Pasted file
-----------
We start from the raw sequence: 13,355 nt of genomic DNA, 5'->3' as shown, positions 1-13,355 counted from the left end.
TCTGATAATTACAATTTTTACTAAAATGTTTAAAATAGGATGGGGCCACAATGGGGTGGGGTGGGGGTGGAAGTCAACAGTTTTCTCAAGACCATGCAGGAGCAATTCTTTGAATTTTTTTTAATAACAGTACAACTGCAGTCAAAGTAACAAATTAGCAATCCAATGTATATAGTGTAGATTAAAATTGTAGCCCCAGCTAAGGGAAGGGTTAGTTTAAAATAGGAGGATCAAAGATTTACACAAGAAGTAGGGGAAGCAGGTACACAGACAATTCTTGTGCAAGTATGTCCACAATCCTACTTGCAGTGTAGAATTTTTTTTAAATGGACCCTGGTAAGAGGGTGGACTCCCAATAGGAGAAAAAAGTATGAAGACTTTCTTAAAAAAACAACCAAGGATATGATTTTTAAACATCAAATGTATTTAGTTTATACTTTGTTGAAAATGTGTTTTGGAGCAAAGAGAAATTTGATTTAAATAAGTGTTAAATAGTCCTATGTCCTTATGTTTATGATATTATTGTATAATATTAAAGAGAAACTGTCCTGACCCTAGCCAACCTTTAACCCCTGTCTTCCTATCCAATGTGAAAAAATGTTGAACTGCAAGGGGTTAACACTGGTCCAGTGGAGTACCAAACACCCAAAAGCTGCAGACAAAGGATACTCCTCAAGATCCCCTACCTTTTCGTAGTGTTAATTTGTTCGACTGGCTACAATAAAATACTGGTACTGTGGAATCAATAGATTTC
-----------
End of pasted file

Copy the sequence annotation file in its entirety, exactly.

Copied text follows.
We start from the raw sequence: 13,355 nt of genomic DNA, 5'->3' as shown, positions 1-13,355 counted from the left end.
TCTGATAATTACAATTTTTACTAAAATGTTTAAAATAGGATGGGGCCACAATGGGGTGGGGTGGGGGTGGAAGTCAACAGTTTTCTCAAGACCATGCAGGAGCAATTCTTTGAATTTTTTTTAATAACAGTACAACTGCAGTCAAAGTAACAAATTAGCAATCCAATGTATATAGTGTAGATTAAAATTGTAGCCCCAGCTAAGGGAAGGGTTAGTTTAAAATAGGAGGATCAAAGATTTACACAAGAAGTAGGGGAAGCAGGTACACAGACAATTCTTGTGCAAGTATGTCCACAATCCTACTTGCAGTGTAGAATTTTTTTTAAATGGACCCTGGTAAGAGGGTGGACTCCCAATAGGAGAAAAAAGTATGAAGACTTTCTTAAAAAAACAACCAAGGATATGATTTTTAAACATCAAATGTATTTAGTTTATACTTTGTTGAAAATGTGTTTTGGAGCAAAGAGAAATTTGATTTAAATAAGTGTTAAATAGTCCTATGTCCTTATGTTTATGATATTATTGTATAATATTAAAGAGAAACTGTCCTGACCCTAGCCAACCTTTAACCCCTGTCTTCCTATCCAATGTGAAAAAATGTTGAACTGCAAGGGGTTAACACTGGTCCAGTGGAGTACCAAACACCCAAAAGCTGCAGACAAAGGATACTCCTCAAGATCCCCTACCTTTTCGTAGTGTTAATTTGTTCGACTGGCTACAATAAAATACTGGTACTGTGGAATCAATAGATTTC